The decision to play the steel-pan/tassa and sing soca/chutney/calypso music in school is a parental choice.
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End of old, beginning of new
The last day of 2013: I am having lunch with two visiting friends at Shore Things Cafe in Lambeau. On my recommendation, we’re all eating and drinking my favourite items from the menu—grilled fish sandwich and sorrel. We chat, update each other, discuss old/new year-related topics, have some laughs, then pay the bill.
I bid my friends goodbye and pop into the neighbouring Love & Magic Centre, the recently-opened shop/office for the Healing with Horses Foundation. I chat for a while with Mary-Ann, a visiting Canadian horse vet, who is doing the morning shift. I am scheduled to take over at 1 pm. First I need to go to the mall to use free wifi and catch up on e-mails. A man and woman are standing near my vehicle attempting to stop a taxi or any willing car. “Which way are you heading?” the woman asks. “I’m going to the mall.”
They are late for a funeral and can’t get transport. “Could you give us a drop to the highway?” The drop to the highway ends up being a direct drop to “a Baptist church in Bethel.” Neither of my passengers knows exactly where this church is, so we pull off the road in Carnbee to ask directions from a woman standing in a driveway, holding a black and white cat. The woman points and tells us to take the next right to Bethel, where she says there are five Baptist churches.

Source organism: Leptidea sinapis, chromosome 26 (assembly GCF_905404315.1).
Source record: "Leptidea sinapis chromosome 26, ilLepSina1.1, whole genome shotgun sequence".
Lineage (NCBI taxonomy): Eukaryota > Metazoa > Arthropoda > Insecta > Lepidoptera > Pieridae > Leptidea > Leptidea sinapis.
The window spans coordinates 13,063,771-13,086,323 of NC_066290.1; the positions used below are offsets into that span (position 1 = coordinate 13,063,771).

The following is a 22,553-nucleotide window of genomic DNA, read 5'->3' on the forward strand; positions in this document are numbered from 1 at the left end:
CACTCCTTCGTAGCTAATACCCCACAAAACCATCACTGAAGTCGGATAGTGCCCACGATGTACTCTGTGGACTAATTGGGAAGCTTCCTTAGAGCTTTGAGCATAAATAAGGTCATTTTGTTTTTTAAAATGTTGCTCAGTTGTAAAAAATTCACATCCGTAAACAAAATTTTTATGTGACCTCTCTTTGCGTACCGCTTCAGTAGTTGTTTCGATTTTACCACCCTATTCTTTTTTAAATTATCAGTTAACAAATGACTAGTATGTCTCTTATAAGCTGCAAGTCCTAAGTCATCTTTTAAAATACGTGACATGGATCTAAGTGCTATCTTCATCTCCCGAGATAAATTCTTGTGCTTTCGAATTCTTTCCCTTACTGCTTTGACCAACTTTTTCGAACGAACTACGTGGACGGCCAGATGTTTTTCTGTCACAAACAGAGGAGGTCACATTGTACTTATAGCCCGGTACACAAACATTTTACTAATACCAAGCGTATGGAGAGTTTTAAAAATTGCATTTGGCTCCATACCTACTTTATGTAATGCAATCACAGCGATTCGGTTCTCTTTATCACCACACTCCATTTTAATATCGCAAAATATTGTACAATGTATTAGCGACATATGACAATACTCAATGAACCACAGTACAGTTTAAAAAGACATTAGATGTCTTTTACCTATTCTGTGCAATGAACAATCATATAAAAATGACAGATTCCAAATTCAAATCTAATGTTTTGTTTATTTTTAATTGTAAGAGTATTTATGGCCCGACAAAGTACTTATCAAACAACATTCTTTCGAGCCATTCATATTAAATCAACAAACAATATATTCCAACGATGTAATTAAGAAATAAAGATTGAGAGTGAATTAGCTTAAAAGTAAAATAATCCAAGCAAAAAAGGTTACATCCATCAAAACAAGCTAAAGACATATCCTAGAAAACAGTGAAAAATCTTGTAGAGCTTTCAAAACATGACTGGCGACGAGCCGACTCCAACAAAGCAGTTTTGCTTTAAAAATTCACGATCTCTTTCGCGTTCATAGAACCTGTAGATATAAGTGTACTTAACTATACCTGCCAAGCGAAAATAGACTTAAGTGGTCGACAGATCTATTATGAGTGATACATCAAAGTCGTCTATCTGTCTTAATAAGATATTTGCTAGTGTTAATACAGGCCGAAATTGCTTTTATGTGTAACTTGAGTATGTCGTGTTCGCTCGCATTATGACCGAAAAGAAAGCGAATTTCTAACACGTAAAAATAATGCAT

Next, we stop in front of two youths standing at the roadside. “We looking for the funeral in the Baptist church,” my female passenger says. The youths casually point up the road. As we depart, my female passenger laughs and says to her male companion: “Take care we end up in the wrong funeral. It come like we paranging in the wrong house!” One more stop for directions, then the sight of people dressed in black walking past lines of parked cars. My passengers hop out, thank me and I drive off.
The unexpected diversion from my intended direction feels symbolic. On this last day of 2013, most people will say goodbye to various aspects of life or ways of being, anticipating the new. The first day of 2014: I am driving out of Buccoo. Two women, clearly tourists, are walking, holding their thumbs out for any passing car. Figuring transport may be hard to come by on a public holiday, I stop for them. They clamber in, smiling.
“Happy New Year!” Their first words to me. They are going to Scarborough, to the port, to Trinidad, to return home to French Guiana. Along the way we chat, mainly in English, sometimes in French. One woman is a social worker, the other a teacher. Their first time in Tobago: lovely place, friendly people, fun at Sunday School, wonderful beaches. We draw near to the Port. The woman in the passenger seat asks me my name. “Elspeth.” “Elspen?”
“El-speth.” I repeat slowly, accustomed to mispronunciations of my name. “I’m Mary Ann.” “I am Laila,” the other traveller pipes up from the back. I stop and they disembark. As Mary Ann closes the door, she says: “Thank you so much. I wish you the very best...of everything!” Her tone is so sincere and pointed that I feel the words ignite something new in me. To you, reading this, I also wish newness and the best for 2014.